The Webinar #1 about the consequences of the COVID-19 on urban mobility ecosystem has taken place on 7th October. Here you can find the presentations used by the speakers.
Watch the WEBINAR #1
The Covid19 pandemic has been abruptly changing people’s daily habits everywhere. The emergency forced lockdowns in many countries. People were forced to work, study and keep their social relations at home.
Mobility, also inside cities, dropped dramatically. Even after most of the emergency measures have been relieved, urban mobility changed for good, because many people kept working from home at least, partially - and the fear for possible infections prevented from travelling again by public transport. It is not possible to know when the pandemic will be over, but current data and news are suggesting that the next Winter will be still dramatically affected by the Covid19 emergency. The perception is that the world will not be the same, including urban mobility.
The first webinar of the series logically focused on this issue and offered a forum to discuss how COVID-19 is reshaping urban mobility ecosystems and how Mediterranean territories can respond to such challenge in the long run.
The discussions highlighted essential aspects to this goal. First, there is a need to plan in advance and in a more adapted way for emergencies for both cities and companies. Second, a shift of perspective on this pandemic could be beneficial viewing it as an opportunity to rethink our cities and give more space to alternative mobility and people.
Mario Fava, from the local Councils Association in Malta presented a new vision of sustainable mobility with the aim to offer a better quality of life to each resident. It is based on four pillars: sustainable mobility, green environment, open spaces and smart cities. The vision has become a project called SLOW STREETS, within which the concept of public spaces and soft mobility choices are a new reality. This features new, safe, sustainable, healthy and efficient mobility by walking, cycling, shared-mobility options, offering residents alternatives to the use of private cars. Even in these difficult times of distancing, walkability increases social interaction which in turn improves public health and builds up stronger communities.
Ivo Cré, from the Polis Network, presented some of the guidelines for the adaptation of SUMP in a time of a pandemic that was made for the European Commission, which describes how cities have responded to Covid-19 and the ways they found to face this new reality. Cities have been very creative in finding solutions and adapting, especially the ability of local administrations to use immediately all the resources they have at hand to overcome the challenges (Madrid for example). This pandemic experience represents the first time in which urban mobility is a driver to make our society, economies, and cities stand-up again while seizing the opportunity to reshape our cities’ streets. He also highlighted the new challenge for Mediterranean cities, whose tourism was impacted, and the need to rethink accessibility patterns to cities in line with new travel behaviors.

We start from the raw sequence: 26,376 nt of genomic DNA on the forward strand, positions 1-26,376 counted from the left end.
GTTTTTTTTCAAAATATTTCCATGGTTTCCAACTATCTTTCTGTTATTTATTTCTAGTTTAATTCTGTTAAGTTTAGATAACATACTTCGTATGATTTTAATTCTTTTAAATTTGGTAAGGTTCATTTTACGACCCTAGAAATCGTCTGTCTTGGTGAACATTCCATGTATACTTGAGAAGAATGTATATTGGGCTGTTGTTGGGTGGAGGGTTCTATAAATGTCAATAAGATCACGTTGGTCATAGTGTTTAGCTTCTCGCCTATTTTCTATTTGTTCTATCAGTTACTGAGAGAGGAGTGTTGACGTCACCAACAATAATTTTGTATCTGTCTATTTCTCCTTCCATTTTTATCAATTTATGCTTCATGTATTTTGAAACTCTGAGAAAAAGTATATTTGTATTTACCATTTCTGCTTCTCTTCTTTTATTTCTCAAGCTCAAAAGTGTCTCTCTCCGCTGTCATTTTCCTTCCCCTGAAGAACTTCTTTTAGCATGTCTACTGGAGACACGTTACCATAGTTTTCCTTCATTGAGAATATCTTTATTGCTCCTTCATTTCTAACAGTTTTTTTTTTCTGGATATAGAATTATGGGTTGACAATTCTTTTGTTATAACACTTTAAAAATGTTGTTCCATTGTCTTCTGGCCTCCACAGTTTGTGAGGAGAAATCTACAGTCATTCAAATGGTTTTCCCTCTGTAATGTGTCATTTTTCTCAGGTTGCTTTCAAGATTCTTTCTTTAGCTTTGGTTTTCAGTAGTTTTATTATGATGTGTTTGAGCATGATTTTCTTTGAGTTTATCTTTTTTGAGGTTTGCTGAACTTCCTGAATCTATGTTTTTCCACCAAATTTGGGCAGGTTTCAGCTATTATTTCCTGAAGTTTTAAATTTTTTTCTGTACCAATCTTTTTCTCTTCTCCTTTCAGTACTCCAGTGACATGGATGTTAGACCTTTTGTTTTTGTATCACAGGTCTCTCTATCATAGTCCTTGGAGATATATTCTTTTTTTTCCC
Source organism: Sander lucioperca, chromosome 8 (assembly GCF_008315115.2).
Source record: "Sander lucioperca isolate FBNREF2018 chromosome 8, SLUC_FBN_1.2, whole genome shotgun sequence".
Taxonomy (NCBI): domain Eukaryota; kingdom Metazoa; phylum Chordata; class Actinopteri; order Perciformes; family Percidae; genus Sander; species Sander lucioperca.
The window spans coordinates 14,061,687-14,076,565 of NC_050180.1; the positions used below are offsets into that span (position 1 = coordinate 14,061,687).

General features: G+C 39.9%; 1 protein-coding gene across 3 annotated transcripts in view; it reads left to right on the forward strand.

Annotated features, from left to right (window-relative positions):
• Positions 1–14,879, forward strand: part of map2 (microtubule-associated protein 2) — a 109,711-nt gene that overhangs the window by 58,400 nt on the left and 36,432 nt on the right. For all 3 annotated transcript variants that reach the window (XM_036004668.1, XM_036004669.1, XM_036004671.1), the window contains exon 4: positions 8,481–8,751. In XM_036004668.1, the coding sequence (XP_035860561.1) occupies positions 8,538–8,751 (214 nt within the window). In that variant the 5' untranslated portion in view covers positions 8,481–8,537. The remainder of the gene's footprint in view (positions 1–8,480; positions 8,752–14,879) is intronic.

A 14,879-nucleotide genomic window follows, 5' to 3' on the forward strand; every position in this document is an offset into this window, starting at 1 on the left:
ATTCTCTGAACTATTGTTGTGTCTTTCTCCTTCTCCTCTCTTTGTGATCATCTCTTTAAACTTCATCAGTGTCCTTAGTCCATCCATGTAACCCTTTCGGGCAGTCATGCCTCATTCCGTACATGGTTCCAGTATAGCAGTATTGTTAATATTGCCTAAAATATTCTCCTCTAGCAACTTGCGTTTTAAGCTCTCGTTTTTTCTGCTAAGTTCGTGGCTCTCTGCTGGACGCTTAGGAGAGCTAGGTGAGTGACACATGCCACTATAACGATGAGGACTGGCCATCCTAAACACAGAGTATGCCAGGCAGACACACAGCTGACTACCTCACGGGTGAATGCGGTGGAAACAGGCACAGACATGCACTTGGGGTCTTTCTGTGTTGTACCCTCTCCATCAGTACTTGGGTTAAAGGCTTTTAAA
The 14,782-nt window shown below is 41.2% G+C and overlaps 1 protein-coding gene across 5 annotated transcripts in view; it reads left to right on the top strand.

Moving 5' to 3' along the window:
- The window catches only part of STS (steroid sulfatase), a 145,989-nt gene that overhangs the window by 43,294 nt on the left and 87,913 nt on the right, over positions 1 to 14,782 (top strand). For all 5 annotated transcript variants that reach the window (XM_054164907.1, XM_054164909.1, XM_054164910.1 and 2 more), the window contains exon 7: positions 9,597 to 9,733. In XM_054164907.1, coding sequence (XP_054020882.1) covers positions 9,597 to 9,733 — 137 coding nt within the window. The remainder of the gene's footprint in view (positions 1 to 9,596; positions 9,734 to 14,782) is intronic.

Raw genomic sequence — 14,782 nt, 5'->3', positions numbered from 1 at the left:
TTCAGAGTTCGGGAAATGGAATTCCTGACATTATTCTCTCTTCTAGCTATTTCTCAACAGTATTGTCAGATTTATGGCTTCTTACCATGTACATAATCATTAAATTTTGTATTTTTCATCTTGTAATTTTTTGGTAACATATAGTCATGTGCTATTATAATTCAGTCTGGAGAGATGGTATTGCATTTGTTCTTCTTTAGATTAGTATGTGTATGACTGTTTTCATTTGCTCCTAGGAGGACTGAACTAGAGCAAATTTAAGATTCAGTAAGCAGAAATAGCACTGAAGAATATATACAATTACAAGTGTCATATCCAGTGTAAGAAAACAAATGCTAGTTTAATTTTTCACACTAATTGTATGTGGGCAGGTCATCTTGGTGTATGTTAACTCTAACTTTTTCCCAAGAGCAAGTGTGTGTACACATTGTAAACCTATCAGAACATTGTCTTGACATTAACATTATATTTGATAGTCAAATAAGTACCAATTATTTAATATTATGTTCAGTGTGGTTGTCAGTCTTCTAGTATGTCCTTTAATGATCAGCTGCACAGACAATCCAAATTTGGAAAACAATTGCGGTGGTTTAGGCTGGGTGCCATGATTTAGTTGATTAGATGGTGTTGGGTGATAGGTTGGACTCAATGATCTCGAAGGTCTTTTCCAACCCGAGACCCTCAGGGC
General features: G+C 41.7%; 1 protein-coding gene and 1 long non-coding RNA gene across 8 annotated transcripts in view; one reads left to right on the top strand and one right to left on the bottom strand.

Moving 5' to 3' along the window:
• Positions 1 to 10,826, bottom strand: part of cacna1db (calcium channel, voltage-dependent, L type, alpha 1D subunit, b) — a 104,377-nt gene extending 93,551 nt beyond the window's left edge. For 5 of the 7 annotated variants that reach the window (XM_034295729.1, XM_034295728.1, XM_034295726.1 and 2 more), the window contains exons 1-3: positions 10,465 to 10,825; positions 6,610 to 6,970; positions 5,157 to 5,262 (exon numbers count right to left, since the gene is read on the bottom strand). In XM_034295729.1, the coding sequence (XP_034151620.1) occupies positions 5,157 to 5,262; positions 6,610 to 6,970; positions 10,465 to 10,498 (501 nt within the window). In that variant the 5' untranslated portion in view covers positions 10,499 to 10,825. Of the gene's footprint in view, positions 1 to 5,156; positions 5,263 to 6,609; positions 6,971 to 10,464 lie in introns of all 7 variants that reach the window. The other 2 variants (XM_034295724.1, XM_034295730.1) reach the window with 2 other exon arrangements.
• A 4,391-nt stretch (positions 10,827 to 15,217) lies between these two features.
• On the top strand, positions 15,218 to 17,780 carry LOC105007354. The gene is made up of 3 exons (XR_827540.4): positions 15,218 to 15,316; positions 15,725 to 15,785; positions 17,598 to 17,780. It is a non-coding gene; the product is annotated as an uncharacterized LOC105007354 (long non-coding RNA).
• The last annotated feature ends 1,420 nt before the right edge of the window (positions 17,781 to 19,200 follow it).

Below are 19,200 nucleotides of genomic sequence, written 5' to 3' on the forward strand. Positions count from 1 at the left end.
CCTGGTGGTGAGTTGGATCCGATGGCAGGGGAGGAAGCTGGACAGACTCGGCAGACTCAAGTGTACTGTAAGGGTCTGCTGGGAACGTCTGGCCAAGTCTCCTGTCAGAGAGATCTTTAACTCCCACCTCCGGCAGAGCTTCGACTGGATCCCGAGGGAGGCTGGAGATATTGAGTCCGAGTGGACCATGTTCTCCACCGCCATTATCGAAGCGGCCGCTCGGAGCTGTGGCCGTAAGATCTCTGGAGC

Valerio Piras, from Euromobility shared some insights on a survey on Smart Working in Italy. It showed that 90% of the respondents would like to continue smart working (within limits) after the emergency, the lack of direct contacts with colleagues/clients being the highest cause of people not willing to do so. The survey also proved a clear reduction of travel costs, reaching 70%. Before the pandemic, 2 out of 3 respondents used their car to reach work and almost 80% showed no changes in their post-emergency means of transport choice to go to work. Those who will change indicate a preference for the use of private car/motorcycle. Time-wise, the survey shows that, on a national scale, a wider adoption of smart working could save 2.400.000 hours of home-to-work travel time, benefiting both the workers and the environment, as this would also mean a reduction of emissions and fuel consumption. Smart working can therefore significantly contribute to sustainable mobility.
The video recording of the webinar is available here.
Agenda and Documents
9.00 Opening and presentation of the Urban Transport Community (Laia Vinyes - MED Cities)
9.10 Introduction of the topic and presentation of the speakers and of the agenda (Fabio Tomasi – Area Science Park)
9.20 Slow Streets in Malta: an action plan to make sure mobility is safe, sustainable, healthy and efficient (Mario Fava – Local Councils’ Association Malta)
9.35 Managing urban mobility in a pandemic scenario, a European perspective (Ivo Cré – Polis)
9.50 Covid19 & Smart working: an opportunity for more sustainable cities and companies (Valerio Piras, Euromobility)
10.05 Roundtable and debate open to the public